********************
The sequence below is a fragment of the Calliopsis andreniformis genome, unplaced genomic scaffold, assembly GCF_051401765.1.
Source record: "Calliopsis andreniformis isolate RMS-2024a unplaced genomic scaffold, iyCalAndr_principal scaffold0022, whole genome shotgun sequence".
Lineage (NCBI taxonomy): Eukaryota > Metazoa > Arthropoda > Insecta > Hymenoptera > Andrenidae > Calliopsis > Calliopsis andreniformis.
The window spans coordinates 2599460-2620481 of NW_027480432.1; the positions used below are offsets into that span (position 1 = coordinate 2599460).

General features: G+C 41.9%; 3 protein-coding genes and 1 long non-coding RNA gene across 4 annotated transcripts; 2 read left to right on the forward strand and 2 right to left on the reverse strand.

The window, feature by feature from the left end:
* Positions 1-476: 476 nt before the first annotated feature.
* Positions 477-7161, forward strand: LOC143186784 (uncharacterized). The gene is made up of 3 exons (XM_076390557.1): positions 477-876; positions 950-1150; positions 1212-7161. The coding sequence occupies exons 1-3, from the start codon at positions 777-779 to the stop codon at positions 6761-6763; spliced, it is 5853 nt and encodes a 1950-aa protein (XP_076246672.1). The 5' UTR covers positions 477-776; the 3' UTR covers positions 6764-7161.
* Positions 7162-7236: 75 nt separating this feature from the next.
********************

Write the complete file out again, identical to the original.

The sequence below is a fragment of the Calliopsis andreniformis genome, unplaced genomic scaffold, assembly GCF_051401765.1.
Source record: "Calliopsis andreniformis isolate RMS-2024a unplaced genomic scaffold, iyCalAndr_principal scaffold0022, whole genome shotgun sequence".
Lineage (NCBI taxonomy): Eukaryota > Metazoa > Arthropoda > Insecta > Hymenoptera > Andrenidae > Calliopsis > Calliopsis andreniformis.
The window spans coordinates 2599460-2620481 of NW_027480432.1; the positions used below are offsets into that span (position 1 = coordinate 2599460).

General features: G+C 41.9%; 3 protein-coding genes and 1 long non-coding RNA gene across 4 annotated transcripts; 2 read left to right on the forward strand and 2 right to left on the reverse strand.

The window, feature by feature from the left end:
* Positions 1-476: 476 nt before the first annotated feature.
* Positions 477-7161, forward strand: LOC143186784 (uncharacterized). The gene is made up of 3 exons (XM_076390557.1): positions 477-876; positions 950-1150; positions 1212-7161. The coding sequence occupies exons 1-3, from the start codon at positions 777-779 to the stop codon at positions 6761-6763; spliced, it is 5853 nt and encodes a 1950-aa protein (XP_076246672.1). The 5' UTR covers positions 477-776; the 3' UTR covers positions 6764-7161.
* Positions 7162-7236: 75 nt separating this feature from the next.